India stating that Indian journalists are forced—or feel compelled for the sake of job security—to report in ways that reflect the political opinions and corporate interests of shareholders. The report written by Ravi S Jha says "Indian journalism, with its lack of freedom and self-regulation, cannot be trusted now—it is currently known for manipulation and bias."
According to the New York Times, "Britain has a long tradition of a free, inquisitive press", but "[un]like the United States, Britain has no constitutional guarantee of press freedom." Freedom of the press was established in Great Britain in 1695, with Alan Rusbridger, former editor of The Guardian, stating: "When people talk about licensing journalists or newspapers the instinct should be to refer them to history. Read about how licensing of the press in Britain was abolished in 1695. Remember how the freedoms won here became a model for much of the rest of the world, and be conscious how the world still watches us to see how we protect those freedoms."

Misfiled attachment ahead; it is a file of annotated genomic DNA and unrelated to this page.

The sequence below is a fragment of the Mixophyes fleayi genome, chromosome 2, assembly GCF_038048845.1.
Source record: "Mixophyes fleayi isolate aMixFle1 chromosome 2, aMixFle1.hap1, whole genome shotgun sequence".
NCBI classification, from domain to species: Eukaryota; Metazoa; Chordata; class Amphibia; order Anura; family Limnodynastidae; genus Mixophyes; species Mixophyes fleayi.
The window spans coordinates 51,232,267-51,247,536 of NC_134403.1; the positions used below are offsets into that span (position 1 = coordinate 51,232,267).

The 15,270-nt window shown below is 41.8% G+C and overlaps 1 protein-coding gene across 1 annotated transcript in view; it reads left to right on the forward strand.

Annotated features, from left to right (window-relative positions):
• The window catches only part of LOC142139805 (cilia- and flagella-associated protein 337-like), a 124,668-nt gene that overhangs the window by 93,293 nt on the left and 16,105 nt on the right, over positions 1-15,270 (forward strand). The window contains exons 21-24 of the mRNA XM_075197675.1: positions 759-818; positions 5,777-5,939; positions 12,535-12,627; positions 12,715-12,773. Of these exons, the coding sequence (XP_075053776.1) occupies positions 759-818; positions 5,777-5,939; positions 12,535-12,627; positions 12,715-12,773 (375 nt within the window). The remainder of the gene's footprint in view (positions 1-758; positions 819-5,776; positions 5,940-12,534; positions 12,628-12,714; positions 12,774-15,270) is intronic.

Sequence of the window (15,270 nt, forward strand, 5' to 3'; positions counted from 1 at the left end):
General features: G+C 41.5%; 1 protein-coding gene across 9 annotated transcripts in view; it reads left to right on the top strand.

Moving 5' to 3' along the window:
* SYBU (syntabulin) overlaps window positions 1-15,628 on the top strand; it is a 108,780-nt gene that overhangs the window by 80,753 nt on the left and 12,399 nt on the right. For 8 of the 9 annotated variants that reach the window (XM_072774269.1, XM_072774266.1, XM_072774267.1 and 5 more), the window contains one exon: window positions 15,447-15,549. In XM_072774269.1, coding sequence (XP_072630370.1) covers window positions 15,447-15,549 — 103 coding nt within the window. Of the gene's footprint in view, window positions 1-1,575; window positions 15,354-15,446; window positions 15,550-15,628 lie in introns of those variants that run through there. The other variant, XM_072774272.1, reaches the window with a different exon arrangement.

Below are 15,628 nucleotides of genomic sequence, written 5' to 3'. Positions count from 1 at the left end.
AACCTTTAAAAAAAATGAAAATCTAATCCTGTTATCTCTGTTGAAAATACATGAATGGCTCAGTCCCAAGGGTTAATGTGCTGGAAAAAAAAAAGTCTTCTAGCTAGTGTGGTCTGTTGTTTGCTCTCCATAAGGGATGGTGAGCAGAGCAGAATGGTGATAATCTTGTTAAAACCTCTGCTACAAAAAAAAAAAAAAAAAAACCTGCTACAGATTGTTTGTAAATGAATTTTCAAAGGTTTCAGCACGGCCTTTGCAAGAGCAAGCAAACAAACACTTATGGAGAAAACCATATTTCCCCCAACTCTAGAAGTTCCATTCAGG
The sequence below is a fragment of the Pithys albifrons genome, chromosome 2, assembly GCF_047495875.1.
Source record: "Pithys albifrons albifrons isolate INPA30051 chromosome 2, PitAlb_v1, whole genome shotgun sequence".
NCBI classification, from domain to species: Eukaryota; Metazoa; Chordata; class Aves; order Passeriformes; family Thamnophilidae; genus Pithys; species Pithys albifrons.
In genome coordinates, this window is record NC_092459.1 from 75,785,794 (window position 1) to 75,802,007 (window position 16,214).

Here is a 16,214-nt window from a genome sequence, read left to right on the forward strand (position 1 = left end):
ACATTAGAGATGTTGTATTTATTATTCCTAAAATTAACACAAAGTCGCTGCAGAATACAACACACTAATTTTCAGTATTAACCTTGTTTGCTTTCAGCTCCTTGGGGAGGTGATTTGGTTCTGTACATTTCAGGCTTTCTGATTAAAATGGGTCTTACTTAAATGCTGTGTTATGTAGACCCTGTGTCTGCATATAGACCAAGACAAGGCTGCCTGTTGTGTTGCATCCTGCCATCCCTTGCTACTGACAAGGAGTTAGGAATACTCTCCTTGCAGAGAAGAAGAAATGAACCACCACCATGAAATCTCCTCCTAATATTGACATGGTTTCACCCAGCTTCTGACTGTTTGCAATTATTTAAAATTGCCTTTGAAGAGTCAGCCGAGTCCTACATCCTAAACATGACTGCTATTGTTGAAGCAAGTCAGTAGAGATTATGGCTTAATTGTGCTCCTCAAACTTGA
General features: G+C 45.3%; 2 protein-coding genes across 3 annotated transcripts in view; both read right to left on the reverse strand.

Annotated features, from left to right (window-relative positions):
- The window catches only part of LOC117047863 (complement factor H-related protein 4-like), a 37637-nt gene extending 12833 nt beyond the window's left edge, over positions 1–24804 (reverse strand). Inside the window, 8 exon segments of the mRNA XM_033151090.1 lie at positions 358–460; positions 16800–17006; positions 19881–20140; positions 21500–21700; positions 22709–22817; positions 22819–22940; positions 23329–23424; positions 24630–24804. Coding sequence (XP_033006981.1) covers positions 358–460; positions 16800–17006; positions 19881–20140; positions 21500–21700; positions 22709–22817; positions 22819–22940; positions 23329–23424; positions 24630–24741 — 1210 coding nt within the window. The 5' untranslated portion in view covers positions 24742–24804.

Until 1694, England had an elaborate system of licensing; the most recent was seen in the Licensing of the Press Act 1662. No publication was allowed without the accompaniment of a government-granted license. Fifty years earlier, at a time of civil war, John Milton wrote his pamphlet Areopagitica
(1644). In this work Milton argued forcefully against this form of government censorship and parodied the idea, writing "when as debtors and delinquents may walk abroad without a keeper, but unoffensive books must not stir forth without a visible jailer in their title." Although at the time it did little to halt the practice of licensing, it would be viewed later a significant milestone as one of the most eloquent defenses of press freedom.